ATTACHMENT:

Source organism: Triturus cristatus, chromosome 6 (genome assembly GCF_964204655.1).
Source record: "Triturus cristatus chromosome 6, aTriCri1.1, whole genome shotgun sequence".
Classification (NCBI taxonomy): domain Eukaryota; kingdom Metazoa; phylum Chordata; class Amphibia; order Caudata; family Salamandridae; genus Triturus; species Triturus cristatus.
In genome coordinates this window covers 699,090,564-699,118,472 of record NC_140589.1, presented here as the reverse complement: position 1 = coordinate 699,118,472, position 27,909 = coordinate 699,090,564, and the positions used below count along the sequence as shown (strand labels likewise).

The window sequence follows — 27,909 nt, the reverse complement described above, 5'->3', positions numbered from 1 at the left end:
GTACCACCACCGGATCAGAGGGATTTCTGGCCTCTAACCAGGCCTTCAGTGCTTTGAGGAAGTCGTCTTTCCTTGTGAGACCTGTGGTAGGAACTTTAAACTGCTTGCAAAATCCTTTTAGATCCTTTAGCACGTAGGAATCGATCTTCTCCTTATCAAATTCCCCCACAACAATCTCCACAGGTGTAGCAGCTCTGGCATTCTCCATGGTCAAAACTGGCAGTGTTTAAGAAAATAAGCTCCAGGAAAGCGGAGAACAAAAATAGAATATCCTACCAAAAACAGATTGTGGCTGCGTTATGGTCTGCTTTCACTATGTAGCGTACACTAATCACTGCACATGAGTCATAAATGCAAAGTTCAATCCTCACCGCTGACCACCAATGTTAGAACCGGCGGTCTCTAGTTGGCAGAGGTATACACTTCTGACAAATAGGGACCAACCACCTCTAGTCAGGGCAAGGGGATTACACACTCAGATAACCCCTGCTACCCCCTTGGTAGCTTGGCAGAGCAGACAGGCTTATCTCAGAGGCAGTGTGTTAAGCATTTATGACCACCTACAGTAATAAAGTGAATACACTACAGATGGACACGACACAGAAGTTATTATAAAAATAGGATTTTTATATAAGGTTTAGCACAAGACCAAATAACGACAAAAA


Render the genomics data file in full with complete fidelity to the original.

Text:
Source organism: Triturus cristatus, chromosome 6 (genome assembly GCF_964204655.1).
Source record: "Triturus cristatus chromosome 6, aTriCri1.1, whole genome shotgun sequence".
Classification (NCBI taxonomy): domain Eukaryota; kingdom Metazoa; phylum Chordata; class Amphibia; order Caudata; family Salamandridae; genus Triturus; species Triturus cristatus.
In genome coordinates this window covers 699,090,564-699,118,472 of record NC_140589.1, presented here as the reverse complement: position 1 = coordinate 699,118,472, position 27,909 = coordinate 699,090,564, and the positions used below count along the sequence as shown (strand labels likewise).

The window sequence follows — 27,909 nt, the reverse complement described above, 5'->3', positions numbered from 1 at the left end:
GTACCACCACCGGATCAGAGGGATTTCTGGCCTCTAACCAGGCCTTCAGTGCTTTGAGGAAGTCGTCTTTCCTTGTGAGACCTGTGGTAGGAACTTTAAACTGCTTGCAAAATCCTTTTAGATCCTTTAGCACGTAGGAATCGATCTTCTCCTTATCAAATTCCCCCACAACAATCTCCACAGGTGTAGCAGCTCTGGCATTCTCCATGGTCAAAACTGGCAGTGTTTAAGAAAATAAGCTCCAGGAAAGCGGAGAACAAAAATAGAATATCCTACCAAAAACAGATTGTGGCTGCGTTATGGTCTGCTTTCACTATGTAGCGTACACTAATCACTGCACATGAGTCATAAATGCAAAGTTCAATCCTCACCGCTGACCACCAATGTTAGAACCGGCGGTCTCTAGTTGGCAGAGGTATACACTTCTGACAAATAGGGACCAACCACCTCTAGTCAGGGCAAGGGGATTACACACTCAGATAACCCCTGCTACCCCCTTGGTAGCTTGGCAGAGCAGACAGGCTTATCTCAGAGGCAGTGTGTTAAGCATTTATGACCACCTACAGTAATAAAGTGAATACACTACAGATGGACACGACACAGAAGTTATTATAAAAATAGGATTTTTATATAAGGTTTAGCACAAGACCAAATAACGACAAAAA